Strategies for treating chronic wounds include various growth factors [6–10], hyperbaric oxygen , and stem cells [8, 10]. MSCs have been considered suitable for application to ischemic wounds [12–14]. MSCs may come from bone marrow, umbilical cords or fat. ASCs are easily isolated in large quantities, being easy to culture and amplify, and therefore have more potential for treatment applications . Extracts of uncultured fat applied to radiation skin ulcers and chronic lower-extremity ulcers have been reported in clinical cases, and it is considered that the wound-healing properties come from stem cells [16–18]. ASCs are considered suitable for the treatment of ischemic wounds because of their potential for secretion of angiogenic and anti-apoptotic factors, and differentiation into several cell types such as endothelial cells [19, 20]. ASCs accelerate wound healing in ischemic models such as diabetes-impaired wounds or mitomycin C-treated wounds have been reported [21, 22]. Local delivery of ASCs via acellular matrix such as silk fibroin-chitosan scaffold, atelocollagen matrixwas or acellular dermal matrix has been considered a promising strategy to accelerated wound healing [22–24]. Previous studies have shown that bone marrow-derived MSCs that express human platelet-derived growth factor A and human beta-defensin 2 promote wound healing , and such a strategy may apply to our ASC treatment of radiation ulcers.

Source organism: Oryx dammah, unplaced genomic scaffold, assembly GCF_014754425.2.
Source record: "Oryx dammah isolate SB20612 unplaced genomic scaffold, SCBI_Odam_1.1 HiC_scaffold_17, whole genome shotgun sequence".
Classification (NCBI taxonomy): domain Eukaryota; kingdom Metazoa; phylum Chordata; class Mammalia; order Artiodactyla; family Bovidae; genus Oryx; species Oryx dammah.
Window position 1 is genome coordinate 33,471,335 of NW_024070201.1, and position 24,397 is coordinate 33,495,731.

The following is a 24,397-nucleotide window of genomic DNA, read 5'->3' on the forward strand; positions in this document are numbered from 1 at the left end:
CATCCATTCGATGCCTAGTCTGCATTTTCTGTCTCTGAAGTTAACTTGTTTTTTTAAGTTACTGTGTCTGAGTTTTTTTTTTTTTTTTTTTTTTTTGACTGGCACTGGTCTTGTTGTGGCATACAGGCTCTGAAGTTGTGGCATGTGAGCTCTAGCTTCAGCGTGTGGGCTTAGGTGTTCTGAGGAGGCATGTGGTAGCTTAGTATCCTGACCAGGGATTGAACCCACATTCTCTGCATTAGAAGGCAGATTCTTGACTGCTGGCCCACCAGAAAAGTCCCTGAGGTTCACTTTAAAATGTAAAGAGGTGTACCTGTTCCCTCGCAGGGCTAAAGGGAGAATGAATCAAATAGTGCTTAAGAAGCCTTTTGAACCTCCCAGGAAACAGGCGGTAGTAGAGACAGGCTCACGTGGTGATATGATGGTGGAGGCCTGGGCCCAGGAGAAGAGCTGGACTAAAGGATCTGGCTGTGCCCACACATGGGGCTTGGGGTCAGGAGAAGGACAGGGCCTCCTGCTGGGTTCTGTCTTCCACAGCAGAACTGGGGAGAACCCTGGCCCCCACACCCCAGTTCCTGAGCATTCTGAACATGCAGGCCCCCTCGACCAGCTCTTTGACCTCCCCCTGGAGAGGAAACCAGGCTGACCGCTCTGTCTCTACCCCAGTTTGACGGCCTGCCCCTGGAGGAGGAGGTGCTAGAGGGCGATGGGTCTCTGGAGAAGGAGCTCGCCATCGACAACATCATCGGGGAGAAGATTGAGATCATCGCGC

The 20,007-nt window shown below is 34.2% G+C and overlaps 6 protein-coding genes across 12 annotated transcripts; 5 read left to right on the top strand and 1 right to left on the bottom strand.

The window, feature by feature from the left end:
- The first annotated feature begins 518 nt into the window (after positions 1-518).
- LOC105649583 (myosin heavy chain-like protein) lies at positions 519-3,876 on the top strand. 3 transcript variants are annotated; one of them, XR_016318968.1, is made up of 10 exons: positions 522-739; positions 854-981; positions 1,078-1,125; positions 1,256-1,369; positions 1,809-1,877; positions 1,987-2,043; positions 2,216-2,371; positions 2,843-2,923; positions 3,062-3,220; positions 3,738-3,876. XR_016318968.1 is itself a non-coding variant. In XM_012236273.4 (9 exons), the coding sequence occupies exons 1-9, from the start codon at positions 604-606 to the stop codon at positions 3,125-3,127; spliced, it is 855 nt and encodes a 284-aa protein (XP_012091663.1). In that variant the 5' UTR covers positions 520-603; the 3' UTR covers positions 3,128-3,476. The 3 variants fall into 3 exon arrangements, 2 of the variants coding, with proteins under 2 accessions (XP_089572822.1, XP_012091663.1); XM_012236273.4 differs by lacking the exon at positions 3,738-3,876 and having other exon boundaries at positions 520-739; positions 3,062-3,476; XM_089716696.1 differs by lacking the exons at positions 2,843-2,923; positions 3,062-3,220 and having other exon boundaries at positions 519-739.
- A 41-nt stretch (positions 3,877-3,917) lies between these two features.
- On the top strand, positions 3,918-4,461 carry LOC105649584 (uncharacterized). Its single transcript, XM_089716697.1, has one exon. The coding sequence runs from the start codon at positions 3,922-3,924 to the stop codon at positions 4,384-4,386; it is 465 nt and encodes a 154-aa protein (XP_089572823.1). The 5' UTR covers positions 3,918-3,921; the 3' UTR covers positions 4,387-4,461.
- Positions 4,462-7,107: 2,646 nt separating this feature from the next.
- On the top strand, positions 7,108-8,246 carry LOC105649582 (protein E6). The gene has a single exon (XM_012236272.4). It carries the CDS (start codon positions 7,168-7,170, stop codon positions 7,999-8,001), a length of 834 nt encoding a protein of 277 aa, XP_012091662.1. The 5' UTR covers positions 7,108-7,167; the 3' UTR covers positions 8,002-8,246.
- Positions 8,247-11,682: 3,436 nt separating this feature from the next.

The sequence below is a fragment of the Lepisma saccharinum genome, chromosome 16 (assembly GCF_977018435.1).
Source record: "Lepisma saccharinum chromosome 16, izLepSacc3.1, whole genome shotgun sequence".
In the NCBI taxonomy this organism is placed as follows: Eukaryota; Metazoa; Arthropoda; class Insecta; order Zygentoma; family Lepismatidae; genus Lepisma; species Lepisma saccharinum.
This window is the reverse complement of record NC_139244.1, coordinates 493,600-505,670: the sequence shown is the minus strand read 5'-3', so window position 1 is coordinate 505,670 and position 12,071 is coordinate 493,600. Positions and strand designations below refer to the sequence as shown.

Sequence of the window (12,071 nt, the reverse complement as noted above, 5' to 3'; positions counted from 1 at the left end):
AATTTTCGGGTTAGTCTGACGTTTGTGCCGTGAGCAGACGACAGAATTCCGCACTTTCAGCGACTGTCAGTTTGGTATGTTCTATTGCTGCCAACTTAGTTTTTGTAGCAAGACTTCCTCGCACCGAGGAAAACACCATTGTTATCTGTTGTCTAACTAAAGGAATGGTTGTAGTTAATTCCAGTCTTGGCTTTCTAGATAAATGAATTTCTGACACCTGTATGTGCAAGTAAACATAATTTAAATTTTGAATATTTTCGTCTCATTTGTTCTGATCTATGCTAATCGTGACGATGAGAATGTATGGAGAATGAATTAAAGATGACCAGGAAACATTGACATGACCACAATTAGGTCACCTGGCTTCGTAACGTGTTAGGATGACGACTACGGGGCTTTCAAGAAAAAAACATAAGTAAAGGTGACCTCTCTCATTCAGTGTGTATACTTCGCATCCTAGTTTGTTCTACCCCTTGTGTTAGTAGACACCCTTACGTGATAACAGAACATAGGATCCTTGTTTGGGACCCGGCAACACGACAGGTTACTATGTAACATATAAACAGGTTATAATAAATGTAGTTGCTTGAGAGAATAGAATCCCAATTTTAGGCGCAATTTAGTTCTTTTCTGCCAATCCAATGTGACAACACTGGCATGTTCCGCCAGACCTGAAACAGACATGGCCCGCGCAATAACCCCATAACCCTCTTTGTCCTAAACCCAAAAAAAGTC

In the future, more effort will be required to improve the use of ASCs in the treatment of radiation injuries. In this study, we injected ASCs into the site of the radiation wound. However, cells injected into the wound bed did not spread evenly but clustered at the location of the injection. To overcome this obstacle, ASC therapy through ASC-seeded scaffolds [15, 34] or monolayer stem cells  may be applied. In future clinical applications, patients with local radiation injuries may use ASCs from non-irradiated sites and those with systemic radiation injuries may use ASCs or adipose tissue from ‘stockpiles’ or ‘banks’ for treatment .
We established a rat model of acute radiation ulcers and demonstrated that the allograft transplantation of in vitro cultured ASCs improved the wound healing of radiation ulcers. The histological examination of the wound edge and the immunoblot analysis of the re-epithelialization region both indicated that ASCs contributed directly to vascularization by acting as angiogenesis-promoting cells and/or likely by differentiating into endothelial cells. In the future, a better understanding of the impact of ASCs on ulcers and improvements in the technology of ASC treatment and storage will contribute to more effective ASC therapy for radiation ulcers and other chronic wounds.
Mesenchymal stem cells
Adipose-derived stem cells
von Willebrand factor
Vascular endothelial growth factor
Hepatocyte growth factor
Chloromethyl-benzamido derivative of 1,1′-dioctadecyl-3,3,3′3′-tetra- methyl-inodcarbocyanine.
We thank Department of Radiation Oncology, Tri-Service General Hospital, for a double-proton linear accelerator (Primus, Siemens, Erlangen, Germany). This work was supported by grants from the Tri-Service General Hospital [TSGH-C101-008-013-S01-14–to SG Chen and TSGH-C100-013-S04-09–to JYH Chan], Taiwan, ROC.
Part of this work had been presented at the Annual Meeting of the Taiwan Surgical Association, March 20, 2011, Taipei, Taiwan, ROC.